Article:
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Ask Amy: Girlfriend’s daughter convinced her that our relationship is wrong

4 min

Dear Amy: I’m a retired man in my early 70s. For almost a year, I have been dating a woman my age. (We met online.) We live over two hours apart but enjoy visiting each other and meeting in other destinations. We have developed a caring and intimate relationship.

Recently, she visited her daughter. This kept us apart for several weeks. Then she caught mild covid and so we kept our distance, although we have stayed in daily contact by phone and text.

I was shocked, disappointed, and concerned when my friend then abruptly called to say that she needed to end our relationship because it was a moral conflict with her belief system. We are both people of faith, although I am rather more liberal in my beliefs than she is.

We both lost our spouses after decades-long marriages and we had discussed how we were on the same page about letting our relationship develop.

After a tearful second phone call, my friend shared that her daughter had told her that our intimacy outside of marriage was very wrong on religious grounds and that if she didn’t break it off with me, she wouldn’t be allowed to see her grandchildren. My friend ended the second call by asking me for a do-over and to not break up. I don’t think that our relationship is morally wrong, and I don’t want to lose it, but this is troubling.

I’m angry that the daughter would try to control her mother’s life through coercive means. I’m disappointed that my friend would let herself be bullied and wasn’t truthful about the daughter’s ultimatum at the outset.

I’m also inclined to think the covid brain-fog may be playing a role. Should I allow the do-over, or should I rethink this relationship?

— Lost in the Fog

Lost: Yes, you should allow the do-over. You should also rethink the relationship, for all of the excellent reasons you mention in your question.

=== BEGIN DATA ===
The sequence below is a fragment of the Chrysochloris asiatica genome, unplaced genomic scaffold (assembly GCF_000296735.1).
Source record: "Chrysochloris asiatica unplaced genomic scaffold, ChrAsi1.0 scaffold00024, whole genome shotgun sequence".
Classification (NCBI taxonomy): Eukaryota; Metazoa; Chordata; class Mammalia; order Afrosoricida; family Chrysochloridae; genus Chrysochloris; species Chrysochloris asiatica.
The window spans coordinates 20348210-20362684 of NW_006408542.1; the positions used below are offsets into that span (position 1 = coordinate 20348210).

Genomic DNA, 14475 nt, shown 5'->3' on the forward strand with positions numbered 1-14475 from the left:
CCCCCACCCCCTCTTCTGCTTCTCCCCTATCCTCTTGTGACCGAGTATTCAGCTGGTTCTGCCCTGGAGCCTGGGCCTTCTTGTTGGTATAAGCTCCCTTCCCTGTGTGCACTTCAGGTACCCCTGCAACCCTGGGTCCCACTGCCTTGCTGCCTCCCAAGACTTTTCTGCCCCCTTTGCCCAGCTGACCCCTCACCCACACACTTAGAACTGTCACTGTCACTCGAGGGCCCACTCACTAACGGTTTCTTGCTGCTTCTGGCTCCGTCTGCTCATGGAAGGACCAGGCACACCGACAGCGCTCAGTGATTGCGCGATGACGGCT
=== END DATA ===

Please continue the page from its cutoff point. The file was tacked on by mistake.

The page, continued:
The way some parents use contact with grandchildren as a way to bully their folks is mean, coercive, controlling and unfair. Threats of estrangement also demonstrate terrible judgment, as well as deeply flawed parenting.

But a threat of estrangement won't work if the other party refuses to play. And in this sense, your friend has enabled her daughter to control her life, essentially opening the door and inviting her into your relationship — where she has no business being.

You'll have to see how this plays out, but, realistically speaking, if forced to choose, a mother and grandmother will almost certainly choose her kin.

Dear Amy: My nephew and his fiancee came to my home for Thanksgiving. The last time I saw this couple they told me their wedding would be on a specific date, but that they did not have a venue secured. I participated in lots of wedding talk.

I greeted the fiancee with a welcome hug, and asked how the wedding planning was going. She replied that the wedding date would be moved out several months.

I replied that I had made vacation plans around the initial date and hoped that the new date would work out for me. The next day my nephew called, telling me how upset his fiancee was with my comments. I apologized over and over and assured him I would have no further comments about the wedding.

I am very hurt and unsure if I should send the bride a note of apology, even though I’m not sure what I did wrong.

— Hurt and Unsure

Hurt: Your choice to mention that you’d planned your vacation around their wedding date reminded the bride that their wedding planning has been messy and might inconvenience people.

You should not have said that you hoped the new date would “work out” for you. Wedding plans are in a special and very sensitive category. It’s best not to weigh in at all, unless it is a matter of extreme importance (your vacation plans don’t qualify).

The over two-year break on gatherings during the pandemic continues to mess with wedding plans. You’ve apologized. Let it lie.

Dear Amy: “Disgusted Dad” mentioned that two of his three children don’t speak to one another. They refused to attend holiday celebrations together.

You immediately took this father’s side! You don’t know what might have caused the siblings’ conflict. Maybe they’re right and he’s wrong!

— Upset

Upset: The father was the one who asked the question, and yes I did agree with him that he should not perpetuate this estrangement.

©2022 by Amy Dickinson distributed by Tribune Content Agency